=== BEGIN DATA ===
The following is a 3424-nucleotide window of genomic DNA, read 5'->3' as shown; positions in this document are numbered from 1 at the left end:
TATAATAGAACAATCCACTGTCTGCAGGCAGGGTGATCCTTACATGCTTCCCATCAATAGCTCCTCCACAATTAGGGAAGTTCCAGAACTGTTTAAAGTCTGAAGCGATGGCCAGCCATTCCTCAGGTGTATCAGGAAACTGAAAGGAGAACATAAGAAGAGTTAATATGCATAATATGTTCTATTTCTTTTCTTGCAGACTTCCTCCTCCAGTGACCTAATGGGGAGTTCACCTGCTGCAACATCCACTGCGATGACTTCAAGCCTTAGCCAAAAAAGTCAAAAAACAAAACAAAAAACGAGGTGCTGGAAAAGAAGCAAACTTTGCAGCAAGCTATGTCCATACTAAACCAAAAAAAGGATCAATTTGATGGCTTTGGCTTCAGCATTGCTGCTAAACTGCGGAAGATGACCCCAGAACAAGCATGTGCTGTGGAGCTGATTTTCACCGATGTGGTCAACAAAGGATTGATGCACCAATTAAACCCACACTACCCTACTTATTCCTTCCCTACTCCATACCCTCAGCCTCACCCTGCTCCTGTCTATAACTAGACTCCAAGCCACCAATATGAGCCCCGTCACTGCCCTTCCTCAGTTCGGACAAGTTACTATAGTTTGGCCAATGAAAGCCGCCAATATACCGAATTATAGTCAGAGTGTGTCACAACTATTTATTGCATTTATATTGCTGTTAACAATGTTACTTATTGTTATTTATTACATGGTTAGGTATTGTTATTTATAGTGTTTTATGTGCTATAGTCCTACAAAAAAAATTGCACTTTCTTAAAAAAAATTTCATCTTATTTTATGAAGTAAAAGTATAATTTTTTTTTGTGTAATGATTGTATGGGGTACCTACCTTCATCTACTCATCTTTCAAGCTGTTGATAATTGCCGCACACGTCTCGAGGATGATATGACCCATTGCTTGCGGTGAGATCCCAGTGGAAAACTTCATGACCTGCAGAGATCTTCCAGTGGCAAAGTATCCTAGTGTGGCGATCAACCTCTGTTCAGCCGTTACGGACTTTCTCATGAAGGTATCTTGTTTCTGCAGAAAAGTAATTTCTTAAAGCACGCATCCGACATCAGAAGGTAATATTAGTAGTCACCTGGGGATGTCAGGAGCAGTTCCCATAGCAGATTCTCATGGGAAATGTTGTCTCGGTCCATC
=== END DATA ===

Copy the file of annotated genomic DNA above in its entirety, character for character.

The following is a 3424-nucleotide window of genomic DNA, read 5'->3' as shown; positions in this document are numbered from 1 at the left end:
TATAATAGAACAATCCACTGTCTGCAGGCAGGGTGATCCTTACATGCTTCCCATCAATAGCTCCTCCACAATTAGGGAAGTTCCAGAACTGTTTAAAGTCTGAAGCGATGGCCAGCCATTCCTCAGGTGTATCAGGAAACTGAAAGGAGAACATAAGAAGAGTTAATATGCATAATATGTTCTATTTCTTTTCTTGCAGACTTCCTCCTCCAGTGACCTAATGGGGAGTTCACCTGCTGCAACATCCACTGCGATGACTTCAAGCCTTAGCCAAAAAAGTCAAAAAACAAAACAAAAAACGAGGTGCTGGAAAAGAAGCAAACTTTGCAGCAAGCTATGTCCATACTAAACCAAAAAAAGGATCAATTTGATGGCTTTGGCTTCAGCATTGCTGCTAAACTGCGGAAGATGACCCCAGAACAAGCATGTGCTGTGGAGCTGATTTTCACCGATGTGGTCAACAAAGGATTGATGCACCAATTAAACCCACACTACCCTACTTATTCCTTCCCTACTCCATACCCTCAGCCTCACCCTGCTCCTGTCTATAACTAGACTCCAAGCCACCAATATGAGCCCCGTCACTGCCCTTCCTCAGTTCGGACAAGTTACTATAGTTTGGCCAATGAAAGCCGCCAATATACCGAATTATAGTCAGAGTGTGTCACAACTATTTATTGCATTTATATTGCTGTTAACAATGTTACTTATTGTTATTTATTACATGGTTAGGTATTGTTATTTATAGTGTTTTATGTGCTATAGTCCTACAAAAAAAATTGCACTTTCTTAAAAAAAATTTCATCTTATTTTATGAAGTAAAAGTATAATTTTTTTTTGTGTAATGATTGTATGGGGTACCTACCTTCATCTACTCATCTTTCAAGCTGTTGATAATTGCCGCACACGTCTCGAGGATGATATGACCCATTGCTTGCGGTGAGATCCCAGTGGAAAACTTCATGACCTGCAGAGATCTTCCAGTGGCAAAGTATCCTAGTGTGGCGATCAACCTCTGTTCAGCCGTTACGGACTTTCTCATGAAGGTATCTTGTTTCTGCAGAAAAGTAATTTCTTAAAGCACGCATCCGACATCAGAAGGTAATATTAGTAGTCACCTGGGGATGTCAGGAGCAGTTCCCATAGCAGATTCTCATGGGAAATGTTGTCTCGGTCCATC